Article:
I’m hungry in the beginning of the day and early afternoon. That’s when I take on the calories, the proteins and the complex carbohydrates. But when I eat upside down like this, I’m not hungry at the traditional dinnertime. In the evening, small snacks of yogurt, a little cottage cheese or even salt-free pretzels are enough. Read the rest of this entry »
Only the tape measure cheers me up this week. I’ve lost another inch around my hips, waist and chest.
Well, the exercise plan is just a bit too ambitious. Pushups from my knees to about 4 inches off the ground have proven very difficult to start. Read the rest of this entry »
A ‘warming up’ routine is needed before engaging in Tai Chi practice perhaps even more so then other ‘body-work’ routines. The body seems to need to slowly engage the Chi before the energy moves through it in a directed way. I do two things: (1) a routine that works every major joint in my body, and (2) a little stretching via Yoga. The ‘joint’ routine goes something like this: Read the rest of this entry »
Tai Chi is unique. The benefits of this training are also unique. Here’s some background.
I’m sure any health and fitness trainer could enthusiastically expound upon the benefits of techniques or routines he or she teaches. While those routines have particular strengths in the area for which they were created, few are as all encompassing as Tai Chi. Read the rest of this entry »
In almost every town in Canada, regardless of how small, stands a rink were millions take to the ice weekly. In western Canada, their long curved roofs have become a symbol of small-town values. Hockey? You ask? No. It is the game of curling and it is coming to a Winter Olympics near you. Read the rest of this entry »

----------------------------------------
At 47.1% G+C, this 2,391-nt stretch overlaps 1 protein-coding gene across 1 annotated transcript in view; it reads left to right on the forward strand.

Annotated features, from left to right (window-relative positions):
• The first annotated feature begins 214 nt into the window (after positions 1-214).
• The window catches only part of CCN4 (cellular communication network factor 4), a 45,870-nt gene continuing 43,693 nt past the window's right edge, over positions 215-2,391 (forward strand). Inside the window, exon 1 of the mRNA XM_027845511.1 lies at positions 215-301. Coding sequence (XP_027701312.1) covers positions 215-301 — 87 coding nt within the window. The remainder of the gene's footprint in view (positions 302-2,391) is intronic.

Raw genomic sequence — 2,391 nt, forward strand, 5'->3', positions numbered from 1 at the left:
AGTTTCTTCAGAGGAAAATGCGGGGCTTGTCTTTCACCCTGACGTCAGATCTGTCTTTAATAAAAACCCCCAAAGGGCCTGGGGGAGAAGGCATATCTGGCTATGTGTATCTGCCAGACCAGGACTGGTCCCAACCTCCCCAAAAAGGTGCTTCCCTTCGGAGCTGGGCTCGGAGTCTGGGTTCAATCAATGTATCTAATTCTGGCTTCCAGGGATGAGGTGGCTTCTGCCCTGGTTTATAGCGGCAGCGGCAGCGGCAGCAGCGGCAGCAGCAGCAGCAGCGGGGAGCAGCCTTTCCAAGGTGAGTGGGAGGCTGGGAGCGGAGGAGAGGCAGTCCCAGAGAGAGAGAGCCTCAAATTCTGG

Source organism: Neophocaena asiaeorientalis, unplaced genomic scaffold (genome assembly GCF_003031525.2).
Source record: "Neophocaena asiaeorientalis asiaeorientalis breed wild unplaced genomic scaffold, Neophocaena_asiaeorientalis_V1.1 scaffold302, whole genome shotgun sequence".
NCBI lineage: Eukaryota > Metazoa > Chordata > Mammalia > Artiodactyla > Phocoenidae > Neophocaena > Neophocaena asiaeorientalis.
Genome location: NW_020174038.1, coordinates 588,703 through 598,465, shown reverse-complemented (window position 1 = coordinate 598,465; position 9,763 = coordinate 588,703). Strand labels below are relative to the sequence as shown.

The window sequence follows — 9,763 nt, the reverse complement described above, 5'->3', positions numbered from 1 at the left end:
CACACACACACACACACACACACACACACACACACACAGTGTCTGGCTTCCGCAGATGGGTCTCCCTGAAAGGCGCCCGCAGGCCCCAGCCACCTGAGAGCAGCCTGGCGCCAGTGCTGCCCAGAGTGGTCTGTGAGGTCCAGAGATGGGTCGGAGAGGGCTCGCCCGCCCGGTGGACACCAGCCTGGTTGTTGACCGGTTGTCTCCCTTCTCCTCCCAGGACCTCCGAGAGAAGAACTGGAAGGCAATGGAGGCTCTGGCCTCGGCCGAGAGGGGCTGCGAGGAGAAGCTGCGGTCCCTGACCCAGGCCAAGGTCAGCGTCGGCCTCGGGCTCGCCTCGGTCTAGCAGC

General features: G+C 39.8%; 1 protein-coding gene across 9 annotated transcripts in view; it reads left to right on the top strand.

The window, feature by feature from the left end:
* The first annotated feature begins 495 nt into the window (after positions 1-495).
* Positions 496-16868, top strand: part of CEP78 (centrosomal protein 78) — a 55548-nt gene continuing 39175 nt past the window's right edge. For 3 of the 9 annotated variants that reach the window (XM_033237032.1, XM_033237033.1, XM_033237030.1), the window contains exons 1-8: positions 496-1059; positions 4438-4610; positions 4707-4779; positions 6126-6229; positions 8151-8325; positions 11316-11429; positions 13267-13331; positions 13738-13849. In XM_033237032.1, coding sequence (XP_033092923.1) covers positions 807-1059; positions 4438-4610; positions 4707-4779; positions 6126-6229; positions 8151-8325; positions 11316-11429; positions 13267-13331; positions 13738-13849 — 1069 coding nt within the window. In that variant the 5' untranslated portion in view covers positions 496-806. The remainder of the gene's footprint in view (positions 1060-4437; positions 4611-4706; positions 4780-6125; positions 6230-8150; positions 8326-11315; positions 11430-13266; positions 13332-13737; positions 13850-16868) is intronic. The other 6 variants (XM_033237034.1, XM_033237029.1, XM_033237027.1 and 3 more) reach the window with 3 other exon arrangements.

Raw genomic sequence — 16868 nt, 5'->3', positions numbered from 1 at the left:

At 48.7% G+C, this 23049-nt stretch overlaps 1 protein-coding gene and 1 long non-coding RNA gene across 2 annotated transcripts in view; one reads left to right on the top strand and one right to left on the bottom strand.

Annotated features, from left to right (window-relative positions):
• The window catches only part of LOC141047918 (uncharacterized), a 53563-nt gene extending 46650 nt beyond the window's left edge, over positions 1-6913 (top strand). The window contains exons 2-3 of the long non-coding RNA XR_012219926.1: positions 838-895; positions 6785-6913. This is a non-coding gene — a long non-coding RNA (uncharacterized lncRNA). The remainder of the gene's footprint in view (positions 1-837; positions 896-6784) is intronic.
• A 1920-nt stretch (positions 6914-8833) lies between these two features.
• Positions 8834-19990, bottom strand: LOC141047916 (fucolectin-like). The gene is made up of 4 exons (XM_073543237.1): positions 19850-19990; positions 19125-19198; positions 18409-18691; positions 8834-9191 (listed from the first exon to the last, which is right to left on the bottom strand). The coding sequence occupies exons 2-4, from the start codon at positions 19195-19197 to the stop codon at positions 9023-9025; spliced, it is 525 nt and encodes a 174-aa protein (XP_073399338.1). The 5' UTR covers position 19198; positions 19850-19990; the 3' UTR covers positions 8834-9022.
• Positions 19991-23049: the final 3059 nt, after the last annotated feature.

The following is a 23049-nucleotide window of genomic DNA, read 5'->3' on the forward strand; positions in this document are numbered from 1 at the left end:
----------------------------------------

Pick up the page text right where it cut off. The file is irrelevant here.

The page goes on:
There once was a time when no one could accuse a fitness facility’s management of too much smart talk. But times have changed for many clubs: Owners update their knowledge in seminars. Senior managers have university degrees. Staff needs certification. We want respect for our expertise from the business and medical communities. Sophistication abounds. Read the rest of this entry »
The in-line skating industry has come a long way since 1984 when there were only 20,000 skaters in the U.S. According to American Sports Data Inc., in-line skating is the nation’s fastest growing recreational sport (with step and mountain biking coming in second and third). It is projected there will be more than 10 million skaters by the end of this year. In fact, the in-line market is the single most successful product launch in the sporting goods industry’s history. The diverse uses of skates — from casual cruising with friends and family, to racing, sport-specific training and hockey — contributes to this industry’s record-breaking growth. Read the rest of this entry »
I want to be in the program because I am stuck. Over the last year I have gone from 290 pounds to 185 pounds and really want to get down to 160 pounds. I look and feel much better but these last 25 pounds just will not go away no matter how hard I work. I also have a lot of excess skin from when I was heavy. Read the rest of this entry »
Gymnastics requires flexibility, strength and power. Most gymnasts know the importance of hamstring, hip, back and shoulder flexibility. The following strengthening exercises will help improve the gymnast’s performance and help minimize the risk for injury. Since the gymnast may not have access to a weight room, these exercises can be done without weight equipment. Read the rest of this entry »
Well, you can see from my exercise chart that I wasn’t too active in the way you expect. I kept in mind that I ought to do something, and Tae Bo was the best choice for intense movement for the least time. Read the rest of this entry »